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Arab women's economic plight

Arab women are at a crossroad. Currently, just 19 percent of the Arab world’s labor force is female, the lowest in the world.

Two female university students converse on break at their Egyptian university

Female students on break during a long day of lectures and studies at Ain Shams University. (Creative Commons)

The lowest female employment rate globally was in Yemen, according to ILO data (2020), with Iraq having the second lowest female employment rates worldwide. Progressive countries like Jordan reported in 2020, that female employment was less than 20 percent of the work force, with the global average being about 39 percent.

Despite policies across several Arab countries to address the gender gap in employment, a secondary problem exists. In several Arab countries, women remain on the sidelines when they are employed. For example, less than 10 percent of Arab women attain a managerial position in their career either in Government, or the public sector, which tends to be one of their largest employers. 

And, female education is not the core problem. Female literacy in the Arab world stands at approximately 75 percent as of 2020, with women outperforming men in national examinations in select countries both at the primary and secondary levels. This includes math and science.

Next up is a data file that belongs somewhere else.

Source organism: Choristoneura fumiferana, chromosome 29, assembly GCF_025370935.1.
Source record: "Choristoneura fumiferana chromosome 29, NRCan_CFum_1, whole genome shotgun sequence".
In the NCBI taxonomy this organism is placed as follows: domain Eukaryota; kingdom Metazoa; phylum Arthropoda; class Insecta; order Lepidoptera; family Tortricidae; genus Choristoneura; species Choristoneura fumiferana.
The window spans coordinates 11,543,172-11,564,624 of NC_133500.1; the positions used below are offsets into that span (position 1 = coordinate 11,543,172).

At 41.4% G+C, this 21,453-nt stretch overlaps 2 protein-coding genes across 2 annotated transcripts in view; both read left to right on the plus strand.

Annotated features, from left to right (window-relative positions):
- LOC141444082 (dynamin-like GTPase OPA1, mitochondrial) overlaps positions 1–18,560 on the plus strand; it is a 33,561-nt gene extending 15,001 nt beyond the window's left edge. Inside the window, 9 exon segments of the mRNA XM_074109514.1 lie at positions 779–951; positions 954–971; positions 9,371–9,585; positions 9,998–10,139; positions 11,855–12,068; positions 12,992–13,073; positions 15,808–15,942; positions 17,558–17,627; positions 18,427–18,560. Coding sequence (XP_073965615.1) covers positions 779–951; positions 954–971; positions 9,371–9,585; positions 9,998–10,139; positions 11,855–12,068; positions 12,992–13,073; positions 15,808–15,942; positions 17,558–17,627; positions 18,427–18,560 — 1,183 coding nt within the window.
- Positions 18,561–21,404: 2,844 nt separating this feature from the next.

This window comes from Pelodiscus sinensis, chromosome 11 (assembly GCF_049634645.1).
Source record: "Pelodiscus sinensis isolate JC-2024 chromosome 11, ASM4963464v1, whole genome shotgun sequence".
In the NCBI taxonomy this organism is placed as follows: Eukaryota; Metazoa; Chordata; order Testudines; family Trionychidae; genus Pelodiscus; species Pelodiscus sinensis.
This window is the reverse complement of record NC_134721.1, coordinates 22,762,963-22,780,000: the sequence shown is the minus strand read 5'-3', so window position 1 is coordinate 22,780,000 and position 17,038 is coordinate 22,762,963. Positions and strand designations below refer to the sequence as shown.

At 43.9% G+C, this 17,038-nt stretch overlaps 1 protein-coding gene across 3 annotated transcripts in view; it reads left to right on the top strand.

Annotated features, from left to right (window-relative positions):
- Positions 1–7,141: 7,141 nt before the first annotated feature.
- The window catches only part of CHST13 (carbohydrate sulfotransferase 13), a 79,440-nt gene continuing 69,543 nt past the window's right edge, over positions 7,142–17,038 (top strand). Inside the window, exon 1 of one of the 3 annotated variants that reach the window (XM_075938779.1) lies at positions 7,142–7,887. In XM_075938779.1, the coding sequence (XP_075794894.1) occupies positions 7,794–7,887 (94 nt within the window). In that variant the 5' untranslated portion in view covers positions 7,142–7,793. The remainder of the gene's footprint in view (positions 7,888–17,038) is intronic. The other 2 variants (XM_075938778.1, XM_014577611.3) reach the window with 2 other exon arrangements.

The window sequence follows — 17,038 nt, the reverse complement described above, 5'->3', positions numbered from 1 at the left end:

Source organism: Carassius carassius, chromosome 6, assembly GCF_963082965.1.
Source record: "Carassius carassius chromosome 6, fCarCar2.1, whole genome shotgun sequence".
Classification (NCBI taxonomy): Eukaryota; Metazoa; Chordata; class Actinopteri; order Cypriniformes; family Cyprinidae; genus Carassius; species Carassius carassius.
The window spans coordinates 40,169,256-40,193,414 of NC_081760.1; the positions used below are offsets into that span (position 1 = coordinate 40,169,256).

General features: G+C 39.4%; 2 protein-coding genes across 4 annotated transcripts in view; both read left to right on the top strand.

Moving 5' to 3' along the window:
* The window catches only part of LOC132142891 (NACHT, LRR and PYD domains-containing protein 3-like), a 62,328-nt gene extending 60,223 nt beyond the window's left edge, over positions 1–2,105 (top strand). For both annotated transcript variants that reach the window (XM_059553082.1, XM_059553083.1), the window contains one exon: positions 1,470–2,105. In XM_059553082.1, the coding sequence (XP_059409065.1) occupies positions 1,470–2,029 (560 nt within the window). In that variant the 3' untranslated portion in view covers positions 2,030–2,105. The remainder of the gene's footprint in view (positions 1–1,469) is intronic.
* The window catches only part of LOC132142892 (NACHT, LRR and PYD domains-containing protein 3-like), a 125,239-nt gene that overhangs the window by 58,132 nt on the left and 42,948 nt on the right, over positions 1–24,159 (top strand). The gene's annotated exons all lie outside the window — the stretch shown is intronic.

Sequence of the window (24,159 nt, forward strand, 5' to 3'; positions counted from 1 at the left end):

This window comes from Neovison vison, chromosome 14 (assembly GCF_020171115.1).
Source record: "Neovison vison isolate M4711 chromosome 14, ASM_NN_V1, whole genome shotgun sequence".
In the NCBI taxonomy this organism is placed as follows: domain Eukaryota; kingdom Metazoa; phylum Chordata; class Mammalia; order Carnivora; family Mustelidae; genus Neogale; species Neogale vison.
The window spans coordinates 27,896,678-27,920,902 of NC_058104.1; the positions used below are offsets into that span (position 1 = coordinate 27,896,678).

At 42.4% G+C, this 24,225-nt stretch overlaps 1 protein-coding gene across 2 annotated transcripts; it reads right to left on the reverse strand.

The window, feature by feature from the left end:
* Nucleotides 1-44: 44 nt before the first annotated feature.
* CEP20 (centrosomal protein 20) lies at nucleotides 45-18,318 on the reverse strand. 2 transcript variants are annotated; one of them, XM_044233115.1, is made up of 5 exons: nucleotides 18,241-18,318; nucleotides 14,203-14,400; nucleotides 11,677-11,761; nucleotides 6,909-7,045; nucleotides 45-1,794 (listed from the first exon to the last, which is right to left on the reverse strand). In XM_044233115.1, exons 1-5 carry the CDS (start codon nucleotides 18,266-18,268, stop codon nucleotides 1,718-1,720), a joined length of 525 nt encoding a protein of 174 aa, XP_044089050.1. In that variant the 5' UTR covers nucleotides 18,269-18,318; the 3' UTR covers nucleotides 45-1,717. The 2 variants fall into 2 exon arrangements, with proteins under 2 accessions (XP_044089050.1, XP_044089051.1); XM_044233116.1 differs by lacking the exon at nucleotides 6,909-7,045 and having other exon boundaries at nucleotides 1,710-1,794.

While these very low female labor force participation rates could be due to cultural norms in the Middle East, coupled with high rates of general unemployment, other countries in the world have similar norms with significantly different results. Culturally conservative nations in East Asia and the Pacific, along with sub-Saharan Africa, have female labor participation rates of greater than 40 percent.

The fundamental plight of Arab women is that they are excluded from the paid workforce at unprecedented rates. They are significantly over represented in the unpaid workforce, working instead in areas of caregiving and household work. Arab women who are employed, technically are at work 24/7. They are in the formal work force by day, and responsible for caregiving and household work by night.

Which leads me to why I’ve written today about this topic. An Egyptian shock jock TV hostess, has recently taken to the airwaves to speak directly to Arab women. She regularly reminds them that their primary responsibility is caregiving and household work. She says, for the married women among them, they need to address their men with a title, “sir”, at the very least. They shouldn’t make too much noise when they’re cooking. Especially annoying, she said, is the sound of frying French fries if a man is tired from a long day in the office. Her advice to women is to procure a bell so her man can ring for her, avoiding the unnecessary use of his vocal cords. She even said to women on a national broadcast, that any man that will have her has to be her prince, and eventually her king. 

In response, I would remind this TV anchor of a fairy tale she must have read as a child. Cinderella never actually asked for a prince. She just wanted a night off, and a new dress. 



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